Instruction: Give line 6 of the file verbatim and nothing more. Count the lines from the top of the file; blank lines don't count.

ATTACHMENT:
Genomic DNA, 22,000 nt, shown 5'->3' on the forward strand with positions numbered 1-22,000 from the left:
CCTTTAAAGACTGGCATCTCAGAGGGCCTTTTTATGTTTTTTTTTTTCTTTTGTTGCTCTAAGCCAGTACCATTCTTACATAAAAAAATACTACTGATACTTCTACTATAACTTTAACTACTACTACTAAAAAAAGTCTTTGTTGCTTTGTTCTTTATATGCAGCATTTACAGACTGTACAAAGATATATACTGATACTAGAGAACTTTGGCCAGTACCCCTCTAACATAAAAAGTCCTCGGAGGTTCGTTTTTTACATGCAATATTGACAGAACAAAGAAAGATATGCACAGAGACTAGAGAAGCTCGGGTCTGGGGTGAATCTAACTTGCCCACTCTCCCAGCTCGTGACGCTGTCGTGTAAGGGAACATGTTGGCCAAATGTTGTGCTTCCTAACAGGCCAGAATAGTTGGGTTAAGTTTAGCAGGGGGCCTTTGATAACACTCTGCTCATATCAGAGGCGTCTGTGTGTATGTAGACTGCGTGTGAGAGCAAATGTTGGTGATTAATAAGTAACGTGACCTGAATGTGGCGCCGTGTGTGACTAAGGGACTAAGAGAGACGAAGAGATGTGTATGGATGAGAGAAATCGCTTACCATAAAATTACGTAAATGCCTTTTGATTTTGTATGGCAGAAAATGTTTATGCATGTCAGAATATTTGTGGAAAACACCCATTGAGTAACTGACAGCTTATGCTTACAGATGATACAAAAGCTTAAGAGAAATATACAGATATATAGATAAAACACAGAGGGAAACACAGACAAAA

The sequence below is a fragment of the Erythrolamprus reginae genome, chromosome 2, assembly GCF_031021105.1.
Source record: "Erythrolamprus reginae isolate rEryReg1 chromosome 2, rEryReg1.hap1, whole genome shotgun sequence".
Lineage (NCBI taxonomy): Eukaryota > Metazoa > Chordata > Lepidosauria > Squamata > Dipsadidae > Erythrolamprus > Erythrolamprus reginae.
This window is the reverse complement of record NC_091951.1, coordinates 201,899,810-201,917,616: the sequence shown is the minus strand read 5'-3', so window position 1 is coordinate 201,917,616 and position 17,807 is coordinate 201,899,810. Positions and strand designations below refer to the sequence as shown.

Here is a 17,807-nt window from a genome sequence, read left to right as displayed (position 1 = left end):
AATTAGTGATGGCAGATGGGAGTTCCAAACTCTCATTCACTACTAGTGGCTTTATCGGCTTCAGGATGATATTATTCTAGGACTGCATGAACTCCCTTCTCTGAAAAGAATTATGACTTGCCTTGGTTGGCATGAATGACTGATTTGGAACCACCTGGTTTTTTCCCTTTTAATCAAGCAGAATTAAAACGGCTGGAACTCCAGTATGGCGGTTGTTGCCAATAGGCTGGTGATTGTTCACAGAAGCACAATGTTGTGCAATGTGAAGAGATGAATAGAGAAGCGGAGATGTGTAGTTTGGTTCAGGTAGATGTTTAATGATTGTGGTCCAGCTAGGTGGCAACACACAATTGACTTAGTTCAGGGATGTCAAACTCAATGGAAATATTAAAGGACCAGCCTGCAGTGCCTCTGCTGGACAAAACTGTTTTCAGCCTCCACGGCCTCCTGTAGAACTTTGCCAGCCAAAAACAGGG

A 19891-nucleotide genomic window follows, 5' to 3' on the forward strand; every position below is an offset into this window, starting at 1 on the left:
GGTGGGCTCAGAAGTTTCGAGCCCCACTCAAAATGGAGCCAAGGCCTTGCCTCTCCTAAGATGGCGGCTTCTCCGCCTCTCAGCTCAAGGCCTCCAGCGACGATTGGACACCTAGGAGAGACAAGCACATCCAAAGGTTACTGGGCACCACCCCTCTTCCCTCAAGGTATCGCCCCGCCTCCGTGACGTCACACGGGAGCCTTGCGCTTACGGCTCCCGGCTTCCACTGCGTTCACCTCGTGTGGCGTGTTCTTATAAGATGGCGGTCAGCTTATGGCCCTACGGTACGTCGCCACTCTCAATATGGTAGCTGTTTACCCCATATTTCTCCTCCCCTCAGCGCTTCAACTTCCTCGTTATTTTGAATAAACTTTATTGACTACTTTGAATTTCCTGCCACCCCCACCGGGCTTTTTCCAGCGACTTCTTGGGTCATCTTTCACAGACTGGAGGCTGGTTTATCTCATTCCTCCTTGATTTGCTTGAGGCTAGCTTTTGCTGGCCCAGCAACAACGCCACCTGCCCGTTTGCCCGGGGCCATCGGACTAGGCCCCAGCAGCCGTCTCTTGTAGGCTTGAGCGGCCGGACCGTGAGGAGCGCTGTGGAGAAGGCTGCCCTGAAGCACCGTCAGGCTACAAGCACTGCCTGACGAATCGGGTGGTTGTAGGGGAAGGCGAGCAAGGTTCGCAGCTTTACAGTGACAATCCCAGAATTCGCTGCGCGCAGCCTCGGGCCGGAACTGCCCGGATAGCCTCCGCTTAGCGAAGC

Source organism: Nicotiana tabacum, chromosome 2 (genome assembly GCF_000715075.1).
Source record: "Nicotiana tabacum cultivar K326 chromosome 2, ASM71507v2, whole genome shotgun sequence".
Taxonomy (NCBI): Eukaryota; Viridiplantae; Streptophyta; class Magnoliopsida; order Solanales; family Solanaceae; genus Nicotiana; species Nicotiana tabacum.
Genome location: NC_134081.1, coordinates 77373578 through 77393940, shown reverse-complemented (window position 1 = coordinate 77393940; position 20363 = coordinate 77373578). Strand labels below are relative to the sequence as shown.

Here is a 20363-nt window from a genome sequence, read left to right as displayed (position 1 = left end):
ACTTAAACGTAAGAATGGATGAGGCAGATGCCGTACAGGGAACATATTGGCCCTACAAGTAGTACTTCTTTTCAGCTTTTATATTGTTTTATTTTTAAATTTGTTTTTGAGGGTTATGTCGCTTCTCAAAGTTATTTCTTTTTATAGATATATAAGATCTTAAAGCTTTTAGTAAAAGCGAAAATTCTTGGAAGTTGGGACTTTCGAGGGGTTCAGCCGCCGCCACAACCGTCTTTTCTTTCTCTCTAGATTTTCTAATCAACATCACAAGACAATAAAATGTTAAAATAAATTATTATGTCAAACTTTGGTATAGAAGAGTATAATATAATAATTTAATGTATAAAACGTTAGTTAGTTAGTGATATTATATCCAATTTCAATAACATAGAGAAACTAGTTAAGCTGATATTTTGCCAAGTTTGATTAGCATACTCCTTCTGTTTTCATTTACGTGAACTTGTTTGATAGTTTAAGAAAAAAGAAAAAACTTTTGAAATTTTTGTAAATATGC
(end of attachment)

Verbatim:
This window is the reverse complement of record NC_091951.1, coordinates 201,899,810-201,917,616: the sequence shown is the minus strand read 5'-3', so window position 1 is coordinate 201,917,616 and position 17,807 is coordinate 201,899,810. Positions and strand designations below refer to the sequence as shown.